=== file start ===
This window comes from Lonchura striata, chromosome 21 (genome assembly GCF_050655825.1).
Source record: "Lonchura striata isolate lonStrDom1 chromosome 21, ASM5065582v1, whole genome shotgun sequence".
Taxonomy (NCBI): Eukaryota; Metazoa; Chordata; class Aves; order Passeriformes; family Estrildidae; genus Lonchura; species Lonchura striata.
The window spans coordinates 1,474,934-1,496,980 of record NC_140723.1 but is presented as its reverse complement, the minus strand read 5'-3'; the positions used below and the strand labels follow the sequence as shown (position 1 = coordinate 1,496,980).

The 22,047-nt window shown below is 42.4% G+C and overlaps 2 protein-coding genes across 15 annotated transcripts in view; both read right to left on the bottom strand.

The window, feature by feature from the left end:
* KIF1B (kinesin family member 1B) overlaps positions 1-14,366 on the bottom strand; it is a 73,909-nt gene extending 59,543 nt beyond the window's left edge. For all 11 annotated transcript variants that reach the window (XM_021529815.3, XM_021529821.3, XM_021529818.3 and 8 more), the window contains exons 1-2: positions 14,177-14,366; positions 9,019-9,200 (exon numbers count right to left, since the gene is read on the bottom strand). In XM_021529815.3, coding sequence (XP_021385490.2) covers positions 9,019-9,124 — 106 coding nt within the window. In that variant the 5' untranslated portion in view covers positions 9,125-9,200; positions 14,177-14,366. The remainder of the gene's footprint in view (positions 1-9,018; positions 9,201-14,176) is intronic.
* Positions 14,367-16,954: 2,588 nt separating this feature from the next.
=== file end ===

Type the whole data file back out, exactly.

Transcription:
This window comes from Lonchura striata, chromosome 21 (genome assembly GCF_050655825.1).
Source record: "Lonchura striata isolate lonStrDom1 chromosome 21, ASM5065582v1, whole genome shotgun sequence".
Taxonomy (NCBI): Eukaryota; Metazoa; Chordata; class Aves; order Passeriformes; family Estrildidae; genus Lonchura; species Lonchura striata.
The window spans coordinates 1,474,934-1,496,980 of record NC_140723.1 but is presented as its reverse complement, the minus strand read 5'-3'; the positions used below and the strand labels follow the sequence as shown (position 1 = coordinate 1,496,980).

The 22,047-nt window shown below is 42.4% G+C and overlaps 2 protein-coding genes across 15 annotated transcripts in view; both read right to left on the bottom strand.

The window, feature by feature from the left end:
* KIF1B (kinesin family member 1B) overlaps positions 1-14,366 on the bottom strand; it is a 73,909-nt gene extending 59,543 nt beyond the window's left edge. For all 11 annotated transcript variants that reach the window (XM_021529815.3, XM_021529821.3, XM_021529818.3 and 8 more), the window contains exons 1-2: positions 14,177-14,366; positions 9,019-9,200 (exon numbers count right to left, since the gene is read on the bottom strand). In XM_021529815.3, coding sequence (XP_021385490.2) covers positions 9,019-9,124 — 106 coding nt within the window. In that variant the 5' untranslated portion in view covers positions 9,125-9,200; positions 14,177-14,366. The remainder of the gene's footprint in view (positions 1-9,018; positions 9,201-14,176) is intronic.
* Positions 14,367-16,954: 2,588 nt separating this feature from the next.